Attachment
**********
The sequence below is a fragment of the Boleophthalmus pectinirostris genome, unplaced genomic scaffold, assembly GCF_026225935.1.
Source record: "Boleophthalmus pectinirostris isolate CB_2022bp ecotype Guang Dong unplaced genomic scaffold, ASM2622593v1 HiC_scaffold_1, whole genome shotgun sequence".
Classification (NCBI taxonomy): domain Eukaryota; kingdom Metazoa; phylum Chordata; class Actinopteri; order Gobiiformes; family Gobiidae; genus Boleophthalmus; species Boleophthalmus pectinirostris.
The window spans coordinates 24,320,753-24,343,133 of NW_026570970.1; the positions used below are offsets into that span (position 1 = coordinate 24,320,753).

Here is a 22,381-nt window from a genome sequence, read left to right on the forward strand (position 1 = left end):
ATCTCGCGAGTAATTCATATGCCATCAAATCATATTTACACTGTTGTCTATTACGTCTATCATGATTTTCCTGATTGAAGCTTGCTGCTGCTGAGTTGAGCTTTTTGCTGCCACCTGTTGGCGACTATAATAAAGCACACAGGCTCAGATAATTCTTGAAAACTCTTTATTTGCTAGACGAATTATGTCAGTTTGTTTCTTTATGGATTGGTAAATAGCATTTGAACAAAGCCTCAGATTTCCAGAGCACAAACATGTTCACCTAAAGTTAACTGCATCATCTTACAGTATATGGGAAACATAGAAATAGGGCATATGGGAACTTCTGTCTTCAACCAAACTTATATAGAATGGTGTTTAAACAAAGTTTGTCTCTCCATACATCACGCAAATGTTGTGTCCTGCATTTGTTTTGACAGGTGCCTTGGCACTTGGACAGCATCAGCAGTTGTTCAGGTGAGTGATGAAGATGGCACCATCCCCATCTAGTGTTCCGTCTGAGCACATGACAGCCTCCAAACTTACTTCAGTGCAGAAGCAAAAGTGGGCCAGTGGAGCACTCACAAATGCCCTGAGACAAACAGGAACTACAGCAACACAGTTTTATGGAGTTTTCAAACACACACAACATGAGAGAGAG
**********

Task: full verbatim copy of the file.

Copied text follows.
The sequence below is a fragment of the Boleophthalmus pectinirostris genome, unplaced genomic scaffold, assembly GCF_026225935.1.
Source record: "Boleophthalmus pectinirostris isolate CB_2022bp ecotype Guang Dong unplaced genomic scaffold, ASM2622593v1 HiC_scaffold_1, whole genome shotgun sequence".
Classification (NCBI taxonomy): domain Eukaryota; kingdom Metazoa; phylum Chordata; class Actinopteri; order Gobiiformes; family Gobiidae; genus Boleophthalmus; species Boleophthalmus pectinirostris.
The window spans coordinates 24,320,753-24,343,133 of NW_026570970.1; the positions used below are offsets into that span (position 1 = coordinate 24,320,753).

Here is a 22,381-nt window from a genome sequence, read left to right on the forward strand (position 1 = left end):
ATCTCGCGAGTAATTCATATGCCATCAAATCATATTTACACTGTTGTCTATTACGTCTATCATGATTTTCCTGATTGAAGCTTGCTGCTGCTGAGTTGAGCTTTTTGCTGCCACCTGTTGGCGACTATAATAAAGCACACAGGCTCAGATAATTCTTGAAAACTCTTTATTTGCTAGACGAATTATGTCAGTTTGTTTCTTTATGGATTGGTAAATAGCATTTGAACAAAGCCTCAGATTTCCAGAGCACAAACATGTTCACCTAAAGTTAACTGCATCATCTTACAGTATATGGGAAACATAGAAATAGGGCATATGGGAACTTCTGTCTTCAACCAAACTTATATAGAATGGTGTTTAAACAAAGTTTGTCTCTCCATACATCACGCAAATGTTGTGTCCTGCATTTGTTTTGACAGGTGCCTTGGCACTTGGACAGCATCAGCAGTTGTTCAGGTGAGTGATGAAGATGGCACCATCCCCATCTAGTGTTCCGTCTGAGCACATGACAGCCTCCAAACTTACTTCAGTGCAGAAGCAAAAGTGGGCCAGTGGAGCACTCACAAATGCCCTGAGACAAACAGGAACTACAGCAACACAGTTTTATGGAGTTTTCAAACACACACAACATGAGAGAGAG